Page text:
Impermanence: Lived or Unlived Life?

Author Violet Weingarten, in her book “Intimations of Mortality,” tells of a woman who kept a personal journal. After facing a diagnosis of terminal cancer, the 59-year-old woman reflects:

“You feel a loss of options. The Greek you were going to study someday, the lover you might take, the house you would have by the sea, the children whose children you looked forward to, the finally successful definitive book you were going to write - it was all fantasy maybe (or maybe not), and any or all might still happen; but everything seems less likely. Life is no longer open ended.”

When I was younger, I used to work for a city local newspaper. In one of the articles I wrote, “Impermanence,”  I expressed about my own struggles after “things end.”

Even when I was a healthy youth then, I still felt cheated when losses or mishaps interfere with my strivings. And now, when I’ve become old, I know there would again be that sort of feeling in my life experience.

To varying degrees, the struggle with “impermanence” is everyone’s plight. Our time is finite, limited.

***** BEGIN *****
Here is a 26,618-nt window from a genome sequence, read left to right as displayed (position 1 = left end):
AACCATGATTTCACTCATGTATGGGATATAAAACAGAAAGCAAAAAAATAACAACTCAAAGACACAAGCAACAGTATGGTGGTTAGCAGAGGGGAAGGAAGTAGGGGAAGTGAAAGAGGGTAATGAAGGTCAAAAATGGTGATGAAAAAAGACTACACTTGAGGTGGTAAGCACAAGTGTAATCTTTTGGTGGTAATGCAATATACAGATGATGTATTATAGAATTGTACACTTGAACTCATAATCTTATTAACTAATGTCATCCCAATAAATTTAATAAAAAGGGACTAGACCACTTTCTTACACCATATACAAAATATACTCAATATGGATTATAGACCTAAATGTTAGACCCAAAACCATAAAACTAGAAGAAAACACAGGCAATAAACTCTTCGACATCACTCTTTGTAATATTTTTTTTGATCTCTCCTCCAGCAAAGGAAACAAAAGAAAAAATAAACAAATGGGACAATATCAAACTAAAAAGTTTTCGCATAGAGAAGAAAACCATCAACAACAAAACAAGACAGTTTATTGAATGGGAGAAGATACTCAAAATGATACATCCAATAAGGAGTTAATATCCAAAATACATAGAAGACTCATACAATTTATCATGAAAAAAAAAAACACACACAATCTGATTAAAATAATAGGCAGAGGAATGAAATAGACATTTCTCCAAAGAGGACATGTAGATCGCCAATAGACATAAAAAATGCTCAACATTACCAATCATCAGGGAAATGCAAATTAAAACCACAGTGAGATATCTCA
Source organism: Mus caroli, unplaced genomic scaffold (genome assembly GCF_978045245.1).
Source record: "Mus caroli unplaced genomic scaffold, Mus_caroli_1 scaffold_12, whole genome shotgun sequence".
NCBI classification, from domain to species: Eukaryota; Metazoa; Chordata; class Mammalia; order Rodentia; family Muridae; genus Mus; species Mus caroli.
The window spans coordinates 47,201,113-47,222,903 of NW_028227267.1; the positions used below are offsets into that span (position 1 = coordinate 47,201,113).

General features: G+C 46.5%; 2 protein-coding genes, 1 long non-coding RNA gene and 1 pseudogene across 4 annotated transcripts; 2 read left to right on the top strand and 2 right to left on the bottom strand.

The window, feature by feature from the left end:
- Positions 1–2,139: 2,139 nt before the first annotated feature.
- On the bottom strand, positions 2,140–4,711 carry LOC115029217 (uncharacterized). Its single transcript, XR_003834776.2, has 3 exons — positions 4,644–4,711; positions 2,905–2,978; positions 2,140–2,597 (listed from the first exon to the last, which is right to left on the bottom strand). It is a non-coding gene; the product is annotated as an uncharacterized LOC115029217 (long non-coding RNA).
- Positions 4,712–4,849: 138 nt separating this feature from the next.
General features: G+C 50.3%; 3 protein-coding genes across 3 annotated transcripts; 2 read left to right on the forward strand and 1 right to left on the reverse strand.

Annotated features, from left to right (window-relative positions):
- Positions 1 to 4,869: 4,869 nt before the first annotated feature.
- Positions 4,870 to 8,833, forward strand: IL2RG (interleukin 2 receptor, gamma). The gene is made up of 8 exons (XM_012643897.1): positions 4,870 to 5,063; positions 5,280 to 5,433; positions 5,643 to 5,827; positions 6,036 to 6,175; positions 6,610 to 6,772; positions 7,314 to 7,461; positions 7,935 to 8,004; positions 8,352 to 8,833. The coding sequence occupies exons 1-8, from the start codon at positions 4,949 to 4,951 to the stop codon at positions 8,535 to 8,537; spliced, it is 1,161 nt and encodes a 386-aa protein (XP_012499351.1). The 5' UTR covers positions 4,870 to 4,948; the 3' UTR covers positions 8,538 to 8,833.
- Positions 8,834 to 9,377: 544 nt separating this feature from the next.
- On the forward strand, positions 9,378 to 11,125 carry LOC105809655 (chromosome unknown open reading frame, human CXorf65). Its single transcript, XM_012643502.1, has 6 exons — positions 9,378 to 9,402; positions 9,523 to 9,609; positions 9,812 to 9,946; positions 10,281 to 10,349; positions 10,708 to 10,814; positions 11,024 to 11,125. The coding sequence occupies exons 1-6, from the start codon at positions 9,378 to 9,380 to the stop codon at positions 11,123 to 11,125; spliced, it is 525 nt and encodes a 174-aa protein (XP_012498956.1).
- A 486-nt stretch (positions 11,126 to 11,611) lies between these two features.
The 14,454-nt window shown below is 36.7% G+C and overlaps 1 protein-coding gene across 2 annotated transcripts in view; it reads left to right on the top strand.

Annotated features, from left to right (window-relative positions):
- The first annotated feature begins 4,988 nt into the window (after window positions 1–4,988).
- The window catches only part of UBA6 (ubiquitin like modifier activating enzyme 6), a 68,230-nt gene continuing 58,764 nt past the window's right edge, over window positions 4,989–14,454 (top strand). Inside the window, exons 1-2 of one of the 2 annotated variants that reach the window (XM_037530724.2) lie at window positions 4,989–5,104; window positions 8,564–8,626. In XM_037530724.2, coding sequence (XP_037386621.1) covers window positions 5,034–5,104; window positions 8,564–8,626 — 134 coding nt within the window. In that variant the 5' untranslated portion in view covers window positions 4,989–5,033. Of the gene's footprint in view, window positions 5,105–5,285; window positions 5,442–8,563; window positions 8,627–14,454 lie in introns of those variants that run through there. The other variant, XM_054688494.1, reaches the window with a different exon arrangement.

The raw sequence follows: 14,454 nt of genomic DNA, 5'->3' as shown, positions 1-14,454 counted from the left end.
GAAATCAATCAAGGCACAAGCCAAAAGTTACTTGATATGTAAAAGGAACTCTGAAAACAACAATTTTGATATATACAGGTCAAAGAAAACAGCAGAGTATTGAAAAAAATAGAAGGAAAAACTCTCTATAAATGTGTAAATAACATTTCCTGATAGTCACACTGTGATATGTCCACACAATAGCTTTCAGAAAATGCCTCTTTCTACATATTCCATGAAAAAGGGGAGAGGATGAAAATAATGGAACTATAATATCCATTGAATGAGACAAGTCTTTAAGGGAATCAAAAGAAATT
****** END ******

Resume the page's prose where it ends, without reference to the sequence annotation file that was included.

And if the struggle gets unresolved within us, someday we die without ever once knowing what life (temporary though it may be) is really about.

Since over 10 years ago, I’ve been given the opportunity and freedom enough  to order my inner life for the rest of my days as I would wish it to be till I fly away.

It’s comprised of “authoring life” on the page and the life of others I help heal. It likewise allows me time for reading and writing - activities I most value and that make me most alive.

The occupation makes me feel immortal. Permanent. It brings me something like happiness in an earth where time is not open ended.

Writer Wendy Lustbader explains this in a genius way, “To fulfill our promises to ourselves is to prepare to die;  tragedy is to die with unlived life still inside us.”

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